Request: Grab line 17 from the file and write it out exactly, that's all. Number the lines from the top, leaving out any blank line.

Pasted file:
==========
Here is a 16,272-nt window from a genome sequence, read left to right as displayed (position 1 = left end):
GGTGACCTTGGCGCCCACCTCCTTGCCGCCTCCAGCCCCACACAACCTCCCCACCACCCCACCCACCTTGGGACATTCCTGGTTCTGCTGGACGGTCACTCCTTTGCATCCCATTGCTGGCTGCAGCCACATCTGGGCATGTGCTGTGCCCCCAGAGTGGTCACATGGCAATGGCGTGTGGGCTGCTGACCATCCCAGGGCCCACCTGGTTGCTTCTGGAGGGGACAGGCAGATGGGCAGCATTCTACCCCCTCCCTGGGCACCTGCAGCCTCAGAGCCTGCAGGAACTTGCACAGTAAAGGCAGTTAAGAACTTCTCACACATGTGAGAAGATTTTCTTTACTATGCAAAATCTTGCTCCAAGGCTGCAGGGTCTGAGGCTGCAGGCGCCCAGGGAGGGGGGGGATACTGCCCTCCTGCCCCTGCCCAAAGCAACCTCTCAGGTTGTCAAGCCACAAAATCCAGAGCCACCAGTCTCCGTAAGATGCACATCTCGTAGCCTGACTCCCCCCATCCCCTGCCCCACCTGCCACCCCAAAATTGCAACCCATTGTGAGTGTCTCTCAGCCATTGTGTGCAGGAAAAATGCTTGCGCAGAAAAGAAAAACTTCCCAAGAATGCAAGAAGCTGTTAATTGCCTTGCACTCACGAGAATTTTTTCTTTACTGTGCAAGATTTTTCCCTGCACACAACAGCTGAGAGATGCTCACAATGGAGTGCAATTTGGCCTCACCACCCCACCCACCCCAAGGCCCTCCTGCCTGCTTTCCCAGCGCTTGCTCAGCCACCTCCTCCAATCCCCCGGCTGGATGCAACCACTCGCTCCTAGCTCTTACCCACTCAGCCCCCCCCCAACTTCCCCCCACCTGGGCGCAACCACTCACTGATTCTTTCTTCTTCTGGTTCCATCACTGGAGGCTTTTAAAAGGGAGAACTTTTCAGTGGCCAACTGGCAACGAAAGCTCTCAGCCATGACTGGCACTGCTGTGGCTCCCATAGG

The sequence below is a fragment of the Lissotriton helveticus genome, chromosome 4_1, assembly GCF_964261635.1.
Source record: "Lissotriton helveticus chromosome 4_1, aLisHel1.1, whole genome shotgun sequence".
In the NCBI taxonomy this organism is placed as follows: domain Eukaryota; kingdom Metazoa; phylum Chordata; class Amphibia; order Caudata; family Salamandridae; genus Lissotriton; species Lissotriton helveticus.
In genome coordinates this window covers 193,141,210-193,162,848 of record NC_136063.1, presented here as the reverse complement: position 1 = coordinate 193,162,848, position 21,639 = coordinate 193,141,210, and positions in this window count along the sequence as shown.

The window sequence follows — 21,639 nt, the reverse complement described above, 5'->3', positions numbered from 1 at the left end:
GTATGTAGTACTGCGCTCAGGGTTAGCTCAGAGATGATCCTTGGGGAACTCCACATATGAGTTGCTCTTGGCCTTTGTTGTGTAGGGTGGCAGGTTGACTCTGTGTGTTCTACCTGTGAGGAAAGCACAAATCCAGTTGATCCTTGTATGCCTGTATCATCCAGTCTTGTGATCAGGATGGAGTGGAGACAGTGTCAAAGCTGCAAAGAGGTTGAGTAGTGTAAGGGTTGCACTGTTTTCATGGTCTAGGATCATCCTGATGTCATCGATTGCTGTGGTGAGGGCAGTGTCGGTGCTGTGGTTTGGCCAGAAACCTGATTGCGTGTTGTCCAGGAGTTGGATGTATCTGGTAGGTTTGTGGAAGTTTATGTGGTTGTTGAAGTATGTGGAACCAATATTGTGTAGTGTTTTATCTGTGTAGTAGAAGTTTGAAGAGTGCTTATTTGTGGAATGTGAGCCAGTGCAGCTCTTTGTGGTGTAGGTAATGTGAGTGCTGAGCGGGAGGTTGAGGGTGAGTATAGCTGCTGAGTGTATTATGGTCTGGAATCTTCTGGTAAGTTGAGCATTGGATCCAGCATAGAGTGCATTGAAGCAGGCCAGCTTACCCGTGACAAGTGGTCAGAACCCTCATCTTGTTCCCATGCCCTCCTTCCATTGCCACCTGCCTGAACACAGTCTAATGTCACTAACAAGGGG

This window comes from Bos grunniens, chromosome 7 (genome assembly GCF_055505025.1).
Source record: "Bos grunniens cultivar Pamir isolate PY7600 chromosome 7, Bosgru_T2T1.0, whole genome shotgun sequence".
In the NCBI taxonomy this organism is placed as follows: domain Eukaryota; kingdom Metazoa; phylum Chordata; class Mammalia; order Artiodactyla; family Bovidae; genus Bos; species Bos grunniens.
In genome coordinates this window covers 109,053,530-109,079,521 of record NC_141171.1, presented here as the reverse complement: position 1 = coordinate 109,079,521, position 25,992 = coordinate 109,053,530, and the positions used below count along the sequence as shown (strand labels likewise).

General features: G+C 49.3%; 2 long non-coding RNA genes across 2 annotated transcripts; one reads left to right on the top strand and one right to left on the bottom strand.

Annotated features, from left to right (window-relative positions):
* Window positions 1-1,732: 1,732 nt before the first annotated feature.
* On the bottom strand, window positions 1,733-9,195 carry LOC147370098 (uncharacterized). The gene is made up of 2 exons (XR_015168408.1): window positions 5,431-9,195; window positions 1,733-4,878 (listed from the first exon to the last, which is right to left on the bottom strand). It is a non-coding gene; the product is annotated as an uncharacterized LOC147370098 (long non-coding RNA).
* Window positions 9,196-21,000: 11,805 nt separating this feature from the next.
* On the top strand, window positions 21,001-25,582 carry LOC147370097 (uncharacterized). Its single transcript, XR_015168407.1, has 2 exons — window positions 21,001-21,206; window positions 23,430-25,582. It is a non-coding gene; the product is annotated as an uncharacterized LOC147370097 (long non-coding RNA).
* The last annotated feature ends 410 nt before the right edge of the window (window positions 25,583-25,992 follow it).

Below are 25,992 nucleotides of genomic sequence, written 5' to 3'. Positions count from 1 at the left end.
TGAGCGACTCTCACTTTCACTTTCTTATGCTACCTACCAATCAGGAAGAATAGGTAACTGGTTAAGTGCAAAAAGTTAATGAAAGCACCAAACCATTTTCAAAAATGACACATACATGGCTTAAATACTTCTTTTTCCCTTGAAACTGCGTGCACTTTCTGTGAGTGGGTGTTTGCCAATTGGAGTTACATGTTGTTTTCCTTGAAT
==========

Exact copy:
* Window positions 9,196-21,000: 11,805 nt separating this feature from the next.